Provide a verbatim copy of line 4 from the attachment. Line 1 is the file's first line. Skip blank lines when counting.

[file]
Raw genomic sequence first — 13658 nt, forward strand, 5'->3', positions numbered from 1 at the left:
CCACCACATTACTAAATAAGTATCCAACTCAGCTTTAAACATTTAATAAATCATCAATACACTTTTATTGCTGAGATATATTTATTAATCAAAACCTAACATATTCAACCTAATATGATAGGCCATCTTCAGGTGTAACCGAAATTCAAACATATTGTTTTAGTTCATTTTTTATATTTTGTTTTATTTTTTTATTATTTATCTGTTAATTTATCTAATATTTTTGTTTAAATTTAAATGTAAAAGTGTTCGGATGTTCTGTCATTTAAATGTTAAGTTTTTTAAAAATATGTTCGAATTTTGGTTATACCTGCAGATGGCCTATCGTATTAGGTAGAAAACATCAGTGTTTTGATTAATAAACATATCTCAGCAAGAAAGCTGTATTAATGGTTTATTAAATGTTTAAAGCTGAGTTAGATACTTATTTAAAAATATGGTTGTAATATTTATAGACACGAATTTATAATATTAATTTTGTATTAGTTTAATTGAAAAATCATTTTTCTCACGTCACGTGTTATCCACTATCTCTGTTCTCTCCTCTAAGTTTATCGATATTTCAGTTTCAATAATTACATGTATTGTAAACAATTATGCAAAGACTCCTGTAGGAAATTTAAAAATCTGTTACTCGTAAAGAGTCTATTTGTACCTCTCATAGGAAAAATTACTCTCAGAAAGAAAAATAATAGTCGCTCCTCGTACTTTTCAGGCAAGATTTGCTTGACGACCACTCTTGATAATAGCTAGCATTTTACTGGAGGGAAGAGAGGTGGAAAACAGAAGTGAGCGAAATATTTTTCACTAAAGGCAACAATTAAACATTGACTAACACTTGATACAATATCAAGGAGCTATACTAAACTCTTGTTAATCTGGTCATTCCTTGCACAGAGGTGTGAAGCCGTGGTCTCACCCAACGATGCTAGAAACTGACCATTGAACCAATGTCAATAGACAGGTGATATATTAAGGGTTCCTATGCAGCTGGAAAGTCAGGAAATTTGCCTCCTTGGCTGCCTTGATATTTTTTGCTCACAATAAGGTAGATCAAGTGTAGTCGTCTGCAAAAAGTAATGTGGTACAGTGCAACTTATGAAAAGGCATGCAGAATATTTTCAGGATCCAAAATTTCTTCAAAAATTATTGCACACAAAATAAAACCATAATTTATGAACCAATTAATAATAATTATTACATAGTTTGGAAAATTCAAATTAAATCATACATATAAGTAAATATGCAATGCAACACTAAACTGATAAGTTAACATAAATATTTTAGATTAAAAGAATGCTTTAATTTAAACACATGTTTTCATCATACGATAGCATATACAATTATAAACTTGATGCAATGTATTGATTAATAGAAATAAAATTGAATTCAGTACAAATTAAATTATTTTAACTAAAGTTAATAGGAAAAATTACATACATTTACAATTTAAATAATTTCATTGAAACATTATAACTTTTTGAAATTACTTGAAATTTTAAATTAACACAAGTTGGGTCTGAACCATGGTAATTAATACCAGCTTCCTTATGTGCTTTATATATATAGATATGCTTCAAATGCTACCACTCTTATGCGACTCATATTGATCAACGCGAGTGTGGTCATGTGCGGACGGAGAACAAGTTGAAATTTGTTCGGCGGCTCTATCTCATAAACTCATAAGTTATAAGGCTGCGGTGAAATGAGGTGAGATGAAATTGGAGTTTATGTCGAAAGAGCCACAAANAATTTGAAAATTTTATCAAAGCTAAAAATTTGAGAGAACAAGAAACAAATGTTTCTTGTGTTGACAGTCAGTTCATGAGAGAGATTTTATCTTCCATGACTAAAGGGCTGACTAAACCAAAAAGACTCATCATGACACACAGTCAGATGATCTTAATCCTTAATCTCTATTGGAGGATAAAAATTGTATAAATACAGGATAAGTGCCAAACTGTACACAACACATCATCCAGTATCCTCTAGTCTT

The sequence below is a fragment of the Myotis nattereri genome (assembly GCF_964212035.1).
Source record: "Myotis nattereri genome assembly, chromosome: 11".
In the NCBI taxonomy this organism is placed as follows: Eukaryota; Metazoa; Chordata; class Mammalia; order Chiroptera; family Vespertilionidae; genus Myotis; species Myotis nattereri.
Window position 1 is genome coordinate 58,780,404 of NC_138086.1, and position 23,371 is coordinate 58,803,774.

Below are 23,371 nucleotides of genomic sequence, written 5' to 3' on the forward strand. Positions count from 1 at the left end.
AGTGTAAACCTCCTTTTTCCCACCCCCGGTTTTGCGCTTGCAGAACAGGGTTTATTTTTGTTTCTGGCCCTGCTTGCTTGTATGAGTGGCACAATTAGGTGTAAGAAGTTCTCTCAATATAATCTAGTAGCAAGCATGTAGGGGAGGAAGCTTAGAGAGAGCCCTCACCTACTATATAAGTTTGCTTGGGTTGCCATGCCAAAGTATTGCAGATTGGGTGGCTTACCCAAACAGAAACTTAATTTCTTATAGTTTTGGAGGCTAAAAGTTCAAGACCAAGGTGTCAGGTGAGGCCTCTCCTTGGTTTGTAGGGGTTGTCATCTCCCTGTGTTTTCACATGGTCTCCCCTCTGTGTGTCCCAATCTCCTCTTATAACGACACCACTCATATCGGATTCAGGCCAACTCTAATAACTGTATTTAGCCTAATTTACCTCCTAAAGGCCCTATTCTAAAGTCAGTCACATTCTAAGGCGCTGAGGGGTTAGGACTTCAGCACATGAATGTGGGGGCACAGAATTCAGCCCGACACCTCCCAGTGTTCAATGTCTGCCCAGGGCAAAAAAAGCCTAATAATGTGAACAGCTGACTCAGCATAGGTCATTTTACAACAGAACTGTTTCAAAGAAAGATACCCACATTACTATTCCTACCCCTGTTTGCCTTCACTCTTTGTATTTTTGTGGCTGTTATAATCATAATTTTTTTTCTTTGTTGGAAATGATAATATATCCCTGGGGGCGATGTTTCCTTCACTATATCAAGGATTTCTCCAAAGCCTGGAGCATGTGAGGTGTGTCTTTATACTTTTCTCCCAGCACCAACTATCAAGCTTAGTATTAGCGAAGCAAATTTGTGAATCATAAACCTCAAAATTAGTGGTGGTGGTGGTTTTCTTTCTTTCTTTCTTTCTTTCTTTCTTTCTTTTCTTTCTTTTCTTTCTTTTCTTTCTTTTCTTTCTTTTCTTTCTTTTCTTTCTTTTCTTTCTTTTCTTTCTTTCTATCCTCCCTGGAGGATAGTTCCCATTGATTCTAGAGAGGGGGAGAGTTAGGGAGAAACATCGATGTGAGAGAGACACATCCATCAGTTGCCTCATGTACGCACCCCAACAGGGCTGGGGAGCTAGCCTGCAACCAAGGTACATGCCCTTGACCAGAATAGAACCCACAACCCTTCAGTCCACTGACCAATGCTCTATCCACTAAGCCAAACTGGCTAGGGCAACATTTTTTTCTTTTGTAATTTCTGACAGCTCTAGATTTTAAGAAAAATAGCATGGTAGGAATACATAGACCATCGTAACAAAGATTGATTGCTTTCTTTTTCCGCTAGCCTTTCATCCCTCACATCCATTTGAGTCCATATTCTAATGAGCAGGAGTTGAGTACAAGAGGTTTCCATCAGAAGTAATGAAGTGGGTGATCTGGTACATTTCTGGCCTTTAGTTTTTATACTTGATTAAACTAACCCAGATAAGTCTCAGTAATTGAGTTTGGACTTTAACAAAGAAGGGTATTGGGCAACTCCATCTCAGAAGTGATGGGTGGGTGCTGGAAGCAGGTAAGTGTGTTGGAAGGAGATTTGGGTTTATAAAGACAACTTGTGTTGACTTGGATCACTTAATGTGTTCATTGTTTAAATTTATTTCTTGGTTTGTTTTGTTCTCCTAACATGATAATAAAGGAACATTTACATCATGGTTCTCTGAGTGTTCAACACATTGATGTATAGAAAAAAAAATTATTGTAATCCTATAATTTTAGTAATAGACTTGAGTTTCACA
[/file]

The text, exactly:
Source record: "Myotis nattereri genome assembly, chromosome: 11".